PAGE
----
Scripps Robotic Landers Used for Deep-Sea Exploration

Rebekah Hwang/UCSD Guardian

Virgin Oceanic — a company that uses deep-sea submarines to explore the trenches of the ocean — is working with Scripps Institution of Oceanography, which will provide robotic landers and marine biology expertise in a race to deepest part of the ocean.

These devices are encased in high pressure-resistant glass balls that allow submarines to retrieve water and sediment samples, as well as provide incubation for microbes, crustacean and worm samples from the deepest parts of the ocean for scientists to study.

The landers are dropped into water from boats and fall to the bottom of the ocean, where they employ lights and cameras to illuminate the ocean floor for footage.

Scripps has used landers like this in the past to gather samples from hostile ocean environments, such as the Arctic Ocean and other similar ocean trenches.

SIO Marine Microbial Genetics Professor Doug Bartlett is one of the scientists working with Virgin Oceanic to study the life found in the deep.

“The appreciation that so much of life is found in the microbes of this planet, and [that] so many microbes are found in the deep ocean environments help drive [exploration of the deep],” he said.

Virgin Oceanic said on its website that these samples cannot only be used to map out the ecology of the ocean, but may provide information for biotechnology and medicine.

According to Bartlett, the scientific community still has many questions about microbes that exist in deep ocean environments.

“There are huge numbers of microbes down deep, so we wonder about what they do,” he said.

Much of the carbon dioxide fixation key to the environment is presumed to be present in the deep ocean. Researchers also aim to identify the kinds of degradative enzymes in the various organisms found, and whether certain microbes may have useful properties in developing antibiotics.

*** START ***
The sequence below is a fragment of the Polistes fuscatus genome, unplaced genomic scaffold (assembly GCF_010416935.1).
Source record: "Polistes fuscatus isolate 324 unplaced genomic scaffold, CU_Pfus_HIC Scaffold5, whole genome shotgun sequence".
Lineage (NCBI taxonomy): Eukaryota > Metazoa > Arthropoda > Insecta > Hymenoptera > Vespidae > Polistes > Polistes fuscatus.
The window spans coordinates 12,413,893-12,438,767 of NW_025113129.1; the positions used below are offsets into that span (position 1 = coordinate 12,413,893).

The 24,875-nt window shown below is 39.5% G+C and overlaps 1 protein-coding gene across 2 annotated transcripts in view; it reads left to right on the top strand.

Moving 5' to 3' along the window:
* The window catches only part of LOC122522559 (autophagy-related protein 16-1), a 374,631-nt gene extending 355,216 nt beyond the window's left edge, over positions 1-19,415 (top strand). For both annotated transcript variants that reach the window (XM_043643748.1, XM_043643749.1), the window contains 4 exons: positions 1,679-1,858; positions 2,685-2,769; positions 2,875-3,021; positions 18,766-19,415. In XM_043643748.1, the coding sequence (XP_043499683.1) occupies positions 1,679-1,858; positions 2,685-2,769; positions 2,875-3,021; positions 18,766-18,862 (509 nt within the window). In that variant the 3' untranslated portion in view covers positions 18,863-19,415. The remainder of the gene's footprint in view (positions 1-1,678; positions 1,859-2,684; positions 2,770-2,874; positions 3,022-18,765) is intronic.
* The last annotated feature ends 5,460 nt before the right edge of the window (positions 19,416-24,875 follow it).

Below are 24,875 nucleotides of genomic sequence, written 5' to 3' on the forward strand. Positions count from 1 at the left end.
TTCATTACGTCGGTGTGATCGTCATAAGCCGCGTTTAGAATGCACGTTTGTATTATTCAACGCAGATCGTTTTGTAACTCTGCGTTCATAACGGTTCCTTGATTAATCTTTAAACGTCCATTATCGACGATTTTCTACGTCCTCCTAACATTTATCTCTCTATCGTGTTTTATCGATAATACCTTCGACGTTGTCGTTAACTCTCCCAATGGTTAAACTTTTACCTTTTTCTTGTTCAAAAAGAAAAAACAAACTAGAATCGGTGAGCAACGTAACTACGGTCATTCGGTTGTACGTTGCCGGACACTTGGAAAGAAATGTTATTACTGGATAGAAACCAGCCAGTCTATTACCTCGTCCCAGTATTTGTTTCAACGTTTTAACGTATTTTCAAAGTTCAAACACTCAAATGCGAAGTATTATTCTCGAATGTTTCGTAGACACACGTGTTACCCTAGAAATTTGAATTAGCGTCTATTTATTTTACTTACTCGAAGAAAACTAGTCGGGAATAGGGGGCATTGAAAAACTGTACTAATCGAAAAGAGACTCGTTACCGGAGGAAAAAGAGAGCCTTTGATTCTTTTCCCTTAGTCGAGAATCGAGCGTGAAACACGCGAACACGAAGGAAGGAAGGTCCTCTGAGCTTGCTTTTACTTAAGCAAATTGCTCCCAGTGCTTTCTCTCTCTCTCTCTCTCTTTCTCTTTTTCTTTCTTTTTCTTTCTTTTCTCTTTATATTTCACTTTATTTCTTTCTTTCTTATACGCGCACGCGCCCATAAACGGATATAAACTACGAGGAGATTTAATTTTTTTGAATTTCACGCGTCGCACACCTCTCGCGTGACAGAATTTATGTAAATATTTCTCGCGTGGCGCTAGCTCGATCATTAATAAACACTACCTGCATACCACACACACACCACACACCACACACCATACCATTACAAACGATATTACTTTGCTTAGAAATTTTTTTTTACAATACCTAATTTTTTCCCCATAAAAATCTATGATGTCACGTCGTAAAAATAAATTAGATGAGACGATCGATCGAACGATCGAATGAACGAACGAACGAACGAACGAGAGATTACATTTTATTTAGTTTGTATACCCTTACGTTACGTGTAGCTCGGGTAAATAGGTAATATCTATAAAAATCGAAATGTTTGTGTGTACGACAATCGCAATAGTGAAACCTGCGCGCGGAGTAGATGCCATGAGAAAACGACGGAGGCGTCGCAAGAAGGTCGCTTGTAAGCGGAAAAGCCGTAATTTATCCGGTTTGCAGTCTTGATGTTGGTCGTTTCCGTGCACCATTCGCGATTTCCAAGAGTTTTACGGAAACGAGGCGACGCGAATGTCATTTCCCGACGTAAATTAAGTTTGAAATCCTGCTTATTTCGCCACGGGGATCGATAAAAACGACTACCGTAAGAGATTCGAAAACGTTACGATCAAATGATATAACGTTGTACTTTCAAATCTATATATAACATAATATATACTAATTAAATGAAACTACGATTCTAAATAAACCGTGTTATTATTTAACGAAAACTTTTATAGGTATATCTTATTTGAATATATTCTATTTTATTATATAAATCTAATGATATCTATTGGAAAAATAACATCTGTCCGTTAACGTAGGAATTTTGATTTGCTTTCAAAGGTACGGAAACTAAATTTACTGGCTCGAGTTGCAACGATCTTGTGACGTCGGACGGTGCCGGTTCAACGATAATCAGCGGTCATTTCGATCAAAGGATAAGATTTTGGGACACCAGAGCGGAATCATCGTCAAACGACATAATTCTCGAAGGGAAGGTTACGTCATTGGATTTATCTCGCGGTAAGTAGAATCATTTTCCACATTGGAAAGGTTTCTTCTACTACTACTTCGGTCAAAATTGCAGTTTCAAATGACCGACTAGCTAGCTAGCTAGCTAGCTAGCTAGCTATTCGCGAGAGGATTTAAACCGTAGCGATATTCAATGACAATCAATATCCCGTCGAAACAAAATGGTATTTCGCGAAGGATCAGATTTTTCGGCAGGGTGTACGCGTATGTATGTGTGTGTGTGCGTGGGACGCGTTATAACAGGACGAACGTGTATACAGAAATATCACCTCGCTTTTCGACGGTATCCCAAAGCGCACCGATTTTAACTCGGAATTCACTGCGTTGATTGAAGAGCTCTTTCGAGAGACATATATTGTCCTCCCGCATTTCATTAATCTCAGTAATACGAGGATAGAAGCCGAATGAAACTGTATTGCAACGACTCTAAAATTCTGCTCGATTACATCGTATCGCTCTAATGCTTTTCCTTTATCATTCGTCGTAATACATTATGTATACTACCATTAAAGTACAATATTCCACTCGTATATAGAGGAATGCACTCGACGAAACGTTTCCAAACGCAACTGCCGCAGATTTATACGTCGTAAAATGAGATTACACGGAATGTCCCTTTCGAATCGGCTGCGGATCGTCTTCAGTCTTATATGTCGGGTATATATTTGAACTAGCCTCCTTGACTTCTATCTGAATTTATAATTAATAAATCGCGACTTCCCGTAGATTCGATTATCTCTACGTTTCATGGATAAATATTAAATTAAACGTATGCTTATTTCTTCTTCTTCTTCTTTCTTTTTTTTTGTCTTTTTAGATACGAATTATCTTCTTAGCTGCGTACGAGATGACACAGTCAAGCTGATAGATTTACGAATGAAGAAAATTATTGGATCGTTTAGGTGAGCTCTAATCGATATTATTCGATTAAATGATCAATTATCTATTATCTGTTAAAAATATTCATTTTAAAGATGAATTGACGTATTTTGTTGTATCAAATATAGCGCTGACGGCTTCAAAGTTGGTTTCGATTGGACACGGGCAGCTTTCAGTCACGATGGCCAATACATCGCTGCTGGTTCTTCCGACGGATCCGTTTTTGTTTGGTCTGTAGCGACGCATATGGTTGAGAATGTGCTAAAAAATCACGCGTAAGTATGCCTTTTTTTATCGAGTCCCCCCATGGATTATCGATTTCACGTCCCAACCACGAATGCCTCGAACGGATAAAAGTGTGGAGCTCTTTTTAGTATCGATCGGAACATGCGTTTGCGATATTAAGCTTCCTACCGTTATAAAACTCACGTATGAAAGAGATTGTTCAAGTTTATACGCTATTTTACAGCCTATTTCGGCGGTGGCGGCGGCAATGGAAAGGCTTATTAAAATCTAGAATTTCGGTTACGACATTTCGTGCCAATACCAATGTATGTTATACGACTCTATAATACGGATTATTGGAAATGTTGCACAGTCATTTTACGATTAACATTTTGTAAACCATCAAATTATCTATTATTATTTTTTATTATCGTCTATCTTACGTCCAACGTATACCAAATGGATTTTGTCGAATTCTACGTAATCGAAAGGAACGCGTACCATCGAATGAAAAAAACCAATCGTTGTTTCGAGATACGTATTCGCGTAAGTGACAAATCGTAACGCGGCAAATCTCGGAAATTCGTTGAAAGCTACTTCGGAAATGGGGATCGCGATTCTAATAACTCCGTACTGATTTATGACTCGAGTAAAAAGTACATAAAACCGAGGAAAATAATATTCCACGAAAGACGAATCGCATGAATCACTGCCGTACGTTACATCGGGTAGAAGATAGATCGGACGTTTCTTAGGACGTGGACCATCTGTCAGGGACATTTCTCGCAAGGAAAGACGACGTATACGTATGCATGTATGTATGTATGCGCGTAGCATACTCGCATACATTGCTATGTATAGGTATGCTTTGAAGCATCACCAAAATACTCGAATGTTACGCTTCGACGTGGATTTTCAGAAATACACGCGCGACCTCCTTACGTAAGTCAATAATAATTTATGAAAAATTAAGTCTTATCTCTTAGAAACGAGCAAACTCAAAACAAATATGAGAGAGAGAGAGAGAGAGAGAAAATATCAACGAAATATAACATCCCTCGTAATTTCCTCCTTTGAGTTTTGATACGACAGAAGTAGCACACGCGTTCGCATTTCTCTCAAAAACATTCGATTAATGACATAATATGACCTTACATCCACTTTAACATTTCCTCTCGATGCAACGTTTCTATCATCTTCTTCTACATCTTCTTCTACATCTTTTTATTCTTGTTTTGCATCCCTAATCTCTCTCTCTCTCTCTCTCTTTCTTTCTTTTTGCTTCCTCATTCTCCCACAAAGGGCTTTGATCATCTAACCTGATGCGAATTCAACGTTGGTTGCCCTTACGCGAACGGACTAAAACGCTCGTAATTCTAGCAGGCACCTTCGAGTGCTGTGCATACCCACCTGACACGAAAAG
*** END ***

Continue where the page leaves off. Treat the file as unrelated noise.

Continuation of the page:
“I do think, if we find organisms, if we are able to culture new major branches of life, we will want to put a great deal of effort into biology of understanding these new organisms,” Bartlett said.

Virgin Oceanic’s submarine design, which incorporates elements of the company’s other projects, such as a small jet, will hold one person. The design flies to the bottom of the ocean and, if not flying, will head toward the surface.

The company’s plan is to make five dives over about three years in the deepest areas of the ocean. The first will take place in the Challenger Deep — part of the Marianna Trench located south of Japan in the Pacific Ocean. The area is known as the deepest point in the ocean, reaching a known depth of 6.78 miles.

According to the Virgin Oceanic website, the company hopes to make this dive in the Challenger Deep later this year.

There are two additional competitors in the race to the bottom: Triton Submarine and movie director James Cameron who, according to online magazine ExtremeTech, hopes to use the 3-D footage for the next “Avatar” movie.

“We are very excited about the scientific parts of this, but this is a race, so it will be interesting to see how that plays out among these three groups,” Bartlett said.